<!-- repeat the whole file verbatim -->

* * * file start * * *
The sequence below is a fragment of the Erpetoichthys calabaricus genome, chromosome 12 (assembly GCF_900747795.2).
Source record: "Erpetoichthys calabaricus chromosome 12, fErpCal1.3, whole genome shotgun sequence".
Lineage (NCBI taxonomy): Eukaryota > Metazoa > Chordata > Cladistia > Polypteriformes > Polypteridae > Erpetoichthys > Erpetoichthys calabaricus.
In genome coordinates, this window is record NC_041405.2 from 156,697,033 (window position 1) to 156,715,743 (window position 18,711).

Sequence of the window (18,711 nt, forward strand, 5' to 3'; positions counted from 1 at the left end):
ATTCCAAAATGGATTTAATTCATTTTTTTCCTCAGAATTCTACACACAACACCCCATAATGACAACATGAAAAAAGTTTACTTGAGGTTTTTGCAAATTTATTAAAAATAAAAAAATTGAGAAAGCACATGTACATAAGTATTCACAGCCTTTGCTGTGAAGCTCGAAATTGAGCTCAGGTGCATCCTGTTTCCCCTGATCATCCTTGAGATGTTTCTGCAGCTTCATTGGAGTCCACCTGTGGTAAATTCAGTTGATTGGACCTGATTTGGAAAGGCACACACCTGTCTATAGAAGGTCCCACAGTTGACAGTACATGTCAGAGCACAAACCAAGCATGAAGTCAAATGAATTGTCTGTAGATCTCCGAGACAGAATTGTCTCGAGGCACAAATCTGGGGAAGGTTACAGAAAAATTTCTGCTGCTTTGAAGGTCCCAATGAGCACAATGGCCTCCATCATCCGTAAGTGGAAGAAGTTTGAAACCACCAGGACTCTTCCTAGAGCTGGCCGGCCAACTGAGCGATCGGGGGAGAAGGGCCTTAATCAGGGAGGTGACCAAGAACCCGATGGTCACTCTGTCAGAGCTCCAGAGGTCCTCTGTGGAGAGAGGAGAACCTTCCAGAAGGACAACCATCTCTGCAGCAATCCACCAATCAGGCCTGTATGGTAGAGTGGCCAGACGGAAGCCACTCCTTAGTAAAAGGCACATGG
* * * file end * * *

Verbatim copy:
The sequence below is a fragment of the Erpetoichthys calabaricus genome, chromosome 12 (assembly GCF_900747795.2).
Source record: "Erpetoichthys calabaricus chromosome 12, fErpCal1.3, whole genome shotgun sequence".
Lineage (NCBI taxonomy): Eukaryota > Metazoa > Chordata > Cladistia > Polypteriformes > Polypteridae > Erpetoichthys > Erpetoichthys calabaricus.
In genome coordinates, this window is record NC_041405.2 from 156,697,033 (window position 1) to 156,715,743 (window position 18,711).

Sequence of the window (18,711 nt, forward strand, 5' to 3'; positions counted from 1 at the left end):
ATTCCAAAATGGATTTAATTCATTTTTTTCCTCAGAATTCTACACACAACACCCCATAATGACAACATGAAAAAAGTTTACTTGAGGTTTTTGCAAATTTATTAAAAATAAAAAAATTGAGAAAGCACATGTACATAAGTATTCACAGCCTTTGCTGTGAAGCTCGAAATTGAGCTCAGGTGCATCCTGTTTCCCCTGATCATCCTTGAGATGTTTCTGCAGCTTCATTGGAGTCCACCTGTGGTAAATTCAGTTGATTGGACCTGATTTGGAAAGGCACACACCTGTCTATAGAAGGTCCCACAGTTGACAGTACATGTCAGAGCACAAACCAAGCATGAAGTCAAATGAATTGTCTGTAGATCTCCGAGACAGAATTGTCTCGAGGCACAAATCTGGGGAAGGTTACAGAAAAATTTCTGCTGCTTTGAAGGTCCCAATGAGCACAATGGCCTCCATCATCCGTAAGTGGAAGAAGTTTGAAACCACCAGGACTCTTCCTAGAGCTGGCCGGCCAACTGAGCGATCGGGGGAGAAGGGCCTTAATCAGGGAGGTGACCAAGAACCCGATGGTCACTCTGTCAGAGCTCCAGAGGTCCTCTGTGGAGAGAGGAGAACCTTCCAGAAGGACAACCATCTCTGCAGCAATCCACCAATCAGGCCTGTATGGTAGAGTGGCCAGACGGAAGCCACTCCTTAGTAAAAGGCACATGG